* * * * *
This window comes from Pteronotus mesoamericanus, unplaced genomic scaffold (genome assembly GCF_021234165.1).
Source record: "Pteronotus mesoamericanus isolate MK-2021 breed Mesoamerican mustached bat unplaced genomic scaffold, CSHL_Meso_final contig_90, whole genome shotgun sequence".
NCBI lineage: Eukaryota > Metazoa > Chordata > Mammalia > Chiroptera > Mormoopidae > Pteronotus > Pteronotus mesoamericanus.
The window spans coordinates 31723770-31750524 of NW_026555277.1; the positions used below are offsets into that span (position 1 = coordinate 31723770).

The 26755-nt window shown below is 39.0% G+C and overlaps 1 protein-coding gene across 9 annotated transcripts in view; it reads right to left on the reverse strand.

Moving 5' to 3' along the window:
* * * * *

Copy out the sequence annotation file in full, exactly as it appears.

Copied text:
This window comes from Pteronotus mesoamericanus, unplaced genomic scaffold (genome assembly GCF_021234165.1).
Source record: "Pteronotus mesoamericanus isolate MK-2021 breed Mesoamerican mustached bat unplaced genomic scaffold, CSHL_Meso_final contig_90, whole genome shotgun sequence".
NCBI lineage: Eukaryota > Metazoa > Chordata > Mammalia > Chiroptera > Mormoopidae > Pteronotus > Pteronotus mesoamericanus.
The window spans coordinates 31723770-31750524 of NW_026555277.1; the positions used below are offsets into that span (position 1 = coordinate 31723770).

The 26755-nt window shown below is 39.0% G+C and overlaps 1 protein-coding gene across 9 annotated transcripts in view; it reads right to left on the reverse strand.

Moving 5' to 3' along the window: